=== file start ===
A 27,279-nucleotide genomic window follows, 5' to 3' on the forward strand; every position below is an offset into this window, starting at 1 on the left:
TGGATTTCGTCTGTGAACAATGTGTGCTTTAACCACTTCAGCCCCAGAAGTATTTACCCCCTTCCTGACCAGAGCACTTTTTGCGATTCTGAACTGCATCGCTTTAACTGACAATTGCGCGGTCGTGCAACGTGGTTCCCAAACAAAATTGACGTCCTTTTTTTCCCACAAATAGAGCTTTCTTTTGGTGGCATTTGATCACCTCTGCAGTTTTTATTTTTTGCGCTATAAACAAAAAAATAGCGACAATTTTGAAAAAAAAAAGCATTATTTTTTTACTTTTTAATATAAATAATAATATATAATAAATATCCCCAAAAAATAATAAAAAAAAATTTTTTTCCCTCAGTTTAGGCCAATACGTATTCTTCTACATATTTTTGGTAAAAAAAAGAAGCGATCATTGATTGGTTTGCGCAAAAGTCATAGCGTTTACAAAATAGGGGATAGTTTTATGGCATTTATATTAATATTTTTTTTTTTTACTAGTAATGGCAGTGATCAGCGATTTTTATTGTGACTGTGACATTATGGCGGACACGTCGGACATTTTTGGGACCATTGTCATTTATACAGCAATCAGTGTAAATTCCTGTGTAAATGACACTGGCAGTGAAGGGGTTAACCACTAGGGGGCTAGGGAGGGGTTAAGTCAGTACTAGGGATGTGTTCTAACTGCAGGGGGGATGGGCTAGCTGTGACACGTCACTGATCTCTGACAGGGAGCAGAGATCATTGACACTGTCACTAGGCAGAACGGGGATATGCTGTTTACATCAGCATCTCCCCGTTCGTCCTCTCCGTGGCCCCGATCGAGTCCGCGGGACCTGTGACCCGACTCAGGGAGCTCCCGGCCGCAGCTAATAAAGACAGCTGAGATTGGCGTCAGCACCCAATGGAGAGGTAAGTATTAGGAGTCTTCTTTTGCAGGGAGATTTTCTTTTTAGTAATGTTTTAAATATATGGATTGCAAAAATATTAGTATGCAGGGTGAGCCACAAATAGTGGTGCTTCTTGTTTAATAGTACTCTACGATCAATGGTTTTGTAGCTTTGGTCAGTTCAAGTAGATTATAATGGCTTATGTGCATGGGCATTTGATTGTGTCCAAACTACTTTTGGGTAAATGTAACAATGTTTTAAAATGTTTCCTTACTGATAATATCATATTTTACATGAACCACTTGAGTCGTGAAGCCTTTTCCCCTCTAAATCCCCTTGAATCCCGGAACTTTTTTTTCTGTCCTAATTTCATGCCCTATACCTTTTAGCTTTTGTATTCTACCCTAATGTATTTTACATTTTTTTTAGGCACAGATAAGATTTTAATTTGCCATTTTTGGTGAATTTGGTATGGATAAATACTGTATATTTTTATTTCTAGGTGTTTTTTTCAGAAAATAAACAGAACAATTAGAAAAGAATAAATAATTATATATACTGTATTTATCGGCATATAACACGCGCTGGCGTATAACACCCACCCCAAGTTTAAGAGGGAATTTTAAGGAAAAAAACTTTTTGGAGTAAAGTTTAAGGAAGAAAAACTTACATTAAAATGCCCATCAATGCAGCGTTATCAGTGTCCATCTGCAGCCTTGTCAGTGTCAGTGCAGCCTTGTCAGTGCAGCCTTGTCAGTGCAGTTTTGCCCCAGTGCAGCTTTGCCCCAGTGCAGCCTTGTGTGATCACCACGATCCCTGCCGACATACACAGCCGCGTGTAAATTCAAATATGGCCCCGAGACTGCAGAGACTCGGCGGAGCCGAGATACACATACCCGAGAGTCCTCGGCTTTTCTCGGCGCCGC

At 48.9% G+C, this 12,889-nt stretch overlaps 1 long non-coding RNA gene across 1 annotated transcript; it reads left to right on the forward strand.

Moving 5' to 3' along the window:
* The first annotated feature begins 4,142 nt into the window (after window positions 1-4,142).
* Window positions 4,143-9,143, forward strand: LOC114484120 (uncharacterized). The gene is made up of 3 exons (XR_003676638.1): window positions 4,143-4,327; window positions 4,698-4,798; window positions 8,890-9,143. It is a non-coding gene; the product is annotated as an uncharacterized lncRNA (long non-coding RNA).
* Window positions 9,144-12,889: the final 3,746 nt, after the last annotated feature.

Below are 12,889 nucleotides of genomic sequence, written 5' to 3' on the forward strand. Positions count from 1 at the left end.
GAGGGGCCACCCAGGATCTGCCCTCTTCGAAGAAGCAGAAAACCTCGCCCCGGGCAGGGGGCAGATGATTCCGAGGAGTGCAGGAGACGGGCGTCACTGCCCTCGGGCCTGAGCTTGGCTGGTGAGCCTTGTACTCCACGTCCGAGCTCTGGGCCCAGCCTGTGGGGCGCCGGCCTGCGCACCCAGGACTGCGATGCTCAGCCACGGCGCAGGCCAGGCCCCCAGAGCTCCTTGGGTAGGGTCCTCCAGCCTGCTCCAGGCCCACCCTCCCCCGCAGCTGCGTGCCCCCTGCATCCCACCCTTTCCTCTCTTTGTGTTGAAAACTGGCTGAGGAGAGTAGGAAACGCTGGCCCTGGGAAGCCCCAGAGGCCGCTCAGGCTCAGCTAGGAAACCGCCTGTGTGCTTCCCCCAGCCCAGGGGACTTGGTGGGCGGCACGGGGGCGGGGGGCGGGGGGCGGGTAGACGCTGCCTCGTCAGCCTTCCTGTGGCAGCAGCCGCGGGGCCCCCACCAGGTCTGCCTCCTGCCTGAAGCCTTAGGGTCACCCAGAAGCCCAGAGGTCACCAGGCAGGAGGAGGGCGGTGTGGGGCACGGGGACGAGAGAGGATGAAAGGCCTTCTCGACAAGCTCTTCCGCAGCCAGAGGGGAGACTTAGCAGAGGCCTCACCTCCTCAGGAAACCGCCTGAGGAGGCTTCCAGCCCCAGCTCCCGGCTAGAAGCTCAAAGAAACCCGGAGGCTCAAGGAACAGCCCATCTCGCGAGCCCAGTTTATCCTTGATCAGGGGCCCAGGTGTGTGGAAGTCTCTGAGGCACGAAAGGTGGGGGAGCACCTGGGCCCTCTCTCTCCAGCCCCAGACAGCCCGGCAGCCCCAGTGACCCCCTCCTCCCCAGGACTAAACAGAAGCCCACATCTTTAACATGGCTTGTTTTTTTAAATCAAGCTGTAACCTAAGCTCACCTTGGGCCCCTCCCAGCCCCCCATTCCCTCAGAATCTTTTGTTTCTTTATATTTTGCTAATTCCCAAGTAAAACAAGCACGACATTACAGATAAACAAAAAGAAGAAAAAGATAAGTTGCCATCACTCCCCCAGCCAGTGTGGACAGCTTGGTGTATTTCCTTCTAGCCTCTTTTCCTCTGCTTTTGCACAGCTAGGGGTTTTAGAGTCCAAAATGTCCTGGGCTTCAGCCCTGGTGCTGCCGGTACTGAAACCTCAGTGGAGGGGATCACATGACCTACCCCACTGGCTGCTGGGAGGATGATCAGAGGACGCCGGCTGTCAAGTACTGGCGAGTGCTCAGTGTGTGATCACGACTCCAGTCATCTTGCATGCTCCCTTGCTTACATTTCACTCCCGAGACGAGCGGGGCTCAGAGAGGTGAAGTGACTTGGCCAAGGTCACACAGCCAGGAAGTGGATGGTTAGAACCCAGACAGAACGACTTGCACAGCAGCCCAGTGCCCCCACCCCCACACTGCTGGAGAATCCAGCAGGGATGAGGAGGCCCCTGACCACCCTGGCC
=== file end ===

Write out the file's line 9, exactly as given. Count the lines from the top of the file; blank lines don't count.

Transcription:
GAGGGGCCACCCAGGATCTGCCCTCTTCGAAGAAGCAGAAAACCTCGCCCCGGGCAGGGGGCAGATGATTCCGAGGAGTGCAGGAGACGGGCGTCACTGCCCTCGGGCCTGAGCTTGGCTGGTGAGCCTTGTACTCCACGTCCGAGCTCTGGGCCCAGCCTGTGGGGCGCCGGCCTGCGCACCCAGGACTGCGATGCTCAGCCACGGCGCAGGCCAGGCCCCCAGAGCTCCTTGGGTAGGGTCCTCCAGCCTGCTCCAGGCCCACCCTCCCCCGCAGCTGCGTGCCCCCTGCATCCCACCCTTTCCTCTCTTTGTGTTGAAAACTGGCTGAGGAGAGTAGGAAACGCTGGCCCTGGGAAGCCCCAGAGGCCGCTCAGGCTCAGCTAGGAAACCGCCTGTGTGCTTCCCCCAGCCCAGGGGACTTGGTGGGCGGCACGGGGGCGGGGGGCGGGGGGCGGGTAGACGCTGCCTCGTCAGCCTTCCTGTGGCAGCAGCCGCGGGGCCCCCACCAGGTCTGCCTCCTGCCTGAAGCCTTAGGGTCACCCAGAAGCCCAGAGGTCACCAGGCAGGAGGAGGGCGGTGTGGGGCACGGGGACGAGAGAGGATGAAAGGCCTTCTCGACAAGCTCTTCCGCAGCCAGAGGGGAGACTTAGCAGAGGCCTCACCTCCTCAGGAAACCGCCTGAGGAGGCTTCCAGCCCCAGCTCCCGGCTAGAAGCTCAAAGAAACCCGGAGGCTCAAGGAACAGCCCATCTCGCGAGCCCAGTTTATCCTTGATCAGGGGCCCAGGTGTGTGGAAGTCTCTGAGGCACGAAAGGTGGGGGAGCACCTGGGCCCTCTCTCTCCAGCCCCAGACAGCCCGGCAGCCCCAGTGACCCCCTCCTCCCCAGGACTAAACAGAAGCCCACATCTTTAACATGGCTTGTTTTTTTAAATCAAGCTGTAACCTAAGCTCACCTTGGGCCCCTCCCAGCCCCCCATTCCCTCAGAATCTTTTGTTTCTTTATATTTTGCTAATTCCCAAGTAAAACAAGCACGACATTACAGATAAACAAAAAGAAGAAAAAGATAAGTTGCCATCACTCCCCCAGCCAGTGTGGACAGCTTGGTGTATTTCCTTCTAGCCTCTTTTCCTCTGCTTTTGCACAGCTAGGGGTTTTAGAGTCCAAAATGTCCTGGGCTTCAGCCCTGGTGCTGCCGGTACTGAAACCTCAGTGGAGGGGATCACATGACCTACCCCACTGGCTGCTGGGAGGATGATCAGAGGACGCCGGCTGTCAAGTACTGGCGAGTGCTCAGTGTGTGATCACGACTCCAGTCATCTTGCATGCTCCCTTGCTTACATTTCACTCCCGAGACGAGCGGGGCTCAGAGAGGTGAAGTGACTTGGCCAAGGTCACACAGCCAGGAAGTGGATGGTTAGAACCCAGACAGAACGACTTGCACAGCAGCCCAGTGCCCCCACCCCCACACTGCTGGAGAATCCAGCAGGGATGAGGAGGCCCCTGACCACCCTGGCC